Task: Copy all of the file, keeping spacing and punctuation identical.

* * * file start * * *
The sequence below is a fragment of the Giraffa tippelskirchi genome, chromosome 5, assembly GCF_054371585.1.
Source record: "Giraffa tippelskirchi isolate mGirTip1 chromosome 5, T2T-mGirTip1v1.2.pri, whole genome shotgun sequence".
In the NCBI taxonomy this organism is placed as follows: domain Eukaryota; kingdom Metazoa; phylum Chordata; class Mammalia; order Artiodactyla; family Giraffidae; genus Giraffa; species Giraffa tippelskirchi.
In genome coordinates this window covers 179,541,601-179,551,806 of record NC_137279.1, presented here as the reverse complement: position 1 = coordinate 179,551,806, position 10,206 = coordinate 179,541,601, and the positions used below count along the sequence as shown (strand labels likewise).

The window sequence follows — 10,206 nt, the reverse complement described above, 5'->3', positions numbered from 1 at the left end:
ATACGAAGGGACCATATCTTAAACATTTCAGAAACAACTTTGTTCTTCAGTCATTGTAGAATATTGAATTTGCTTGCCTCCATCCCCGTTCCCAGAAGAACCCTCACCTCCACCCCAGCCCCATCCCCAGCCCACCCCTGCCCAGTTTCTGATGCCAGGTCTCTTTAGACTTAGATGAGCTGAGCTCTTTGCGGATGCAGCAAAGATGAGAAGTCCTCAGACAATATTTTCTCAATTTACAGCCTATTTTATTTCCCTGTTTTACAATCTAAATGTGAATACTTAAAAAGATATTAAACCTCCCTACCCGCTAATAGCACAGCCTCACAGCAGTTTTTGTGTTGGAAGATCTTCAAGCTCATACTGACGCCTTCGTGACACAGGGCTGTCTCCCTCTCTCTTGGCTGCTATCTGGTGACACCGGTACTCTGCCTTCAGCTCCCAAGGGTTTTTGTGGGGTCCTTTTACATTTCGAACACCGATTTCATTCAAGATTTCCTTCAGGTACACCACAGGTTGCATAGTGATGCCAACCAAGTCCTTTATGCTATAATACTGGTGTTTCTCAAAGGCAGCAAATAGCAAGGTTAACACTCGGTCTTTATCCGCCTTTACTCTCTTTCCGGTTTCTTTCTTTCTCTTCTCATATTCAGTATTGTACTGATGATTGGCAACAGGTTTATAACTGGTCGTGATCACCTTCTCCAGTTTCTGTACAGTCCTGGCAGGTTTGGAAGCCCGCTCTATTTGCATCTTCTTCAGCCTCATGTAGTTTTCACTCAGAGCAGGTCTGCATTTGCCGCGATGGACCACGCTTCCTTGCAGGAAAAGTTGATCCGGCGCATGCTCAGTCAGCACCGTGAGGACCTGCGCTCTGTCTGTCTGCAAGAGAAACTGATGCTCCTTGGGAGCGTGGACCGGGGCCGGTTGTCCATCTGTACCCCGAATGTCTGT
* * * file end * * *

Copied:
The sequence below is a fragment of the Giraffa tippelskirchi genome, chromosome 5, assembly GCF_054371585.1.
Source record: "Giraffa tippelskirchi isolate mGirTip1 chromosome 5, T2T-mGirTip1v1.2.pri, whole genome shotgun sequence".
In the NCBI taxonomy this organism is placed as follows: domain Eukaryota; kingdom Metazoa; phylum Chordata; class Mammalia; order Artiodactyla; family Giraffidae; genus Giraffa; species Giraffa tippelskirchi.
In genome coordinates this window covers 179,541,601-179,551,806 of record NC_137279.1, presented here as the reverse complement: position 1 = coordinate 179,551,806, position 10,206 = coordinate 179,541,601, and the positions used below count along the sequence as shown (strand labels likewise).

The window sequence follows — 10,206 nt, the reverse complement described above, 5'->3', positions numbered from 1 at the left end:
ATACGAAGGGACCATATCTTAAACATTTCAGAAACAACTTTGTTCTTCAGTCATTGTAGAATATTGAATTTGCTTGCCTCCATCCCCGTTCCCAGAAGAACCCTCACCTCCACCCCAGCCCCATCCCCAGCCCACCCCTGCCCAGTTTCTGATGCCAGGTCTCTTTAGACTTAGATGAGCTGAGCTCTTTGCGGATGCAGCAAAGATGAGAAGTCCTCAGACAATATTTTCTCAATTTACAGCCTATTTTATTTCCCTGTTTTACAATCTAAATGTGAATACTTAAAAAGATATTAAACCTCCCTACCCGCTAATAGCACAGCCTCACAGCAGTTTTTGTGTTGGAAGATCTTCAAGCTCATACTGACGCCTTCGTGACACAGGGCTGTCTCCCTCTCTCTTGGCTGCTATCTGGTGACACCGGTACTCTGCCTTCAGCTCCCAAGGGTTTTTGTGGGGTCCTTTTACATTTCGAACACCGATTTCATTCAAGATTTCCTTCAGGTACACCACAGGTTGCATAGTGATGCCAACCAAGTCCTTTATGCTATAATACTGGTGTTTCTCAAAGGCAGCAAATAGCAAGGTTAACACTCGGTCTTTATCCGCCTTTACTCTCTTTCCGGTTTCTTTCTTTCTCTTCTCATATTCAGTATTGTACTGATGATTGGCAACAGGTTTATAACTGGTCGTGATCACCTTCTCCAGTTTCTGTACAGTCCTGGCAGGTTTGGAAGCCCGCTCTATTTGCATCTTCTTCAGCCTCATGTAGTTTTCACTCAGAGCAGGTCTGCATTTGCCGCGATGGACCACGCTTCCTTGCAGGAAAAGTTGATCCGGCGCATGCTCAGTCAGCACCGTGAGGACCTGCGCTCTGTCTGTCTGCAAGAGAAACTGATGCTCCTTGGGAGCGTGGACCGGGGCCGGTTGTCCATCTGTACCCCGAATGTCTGT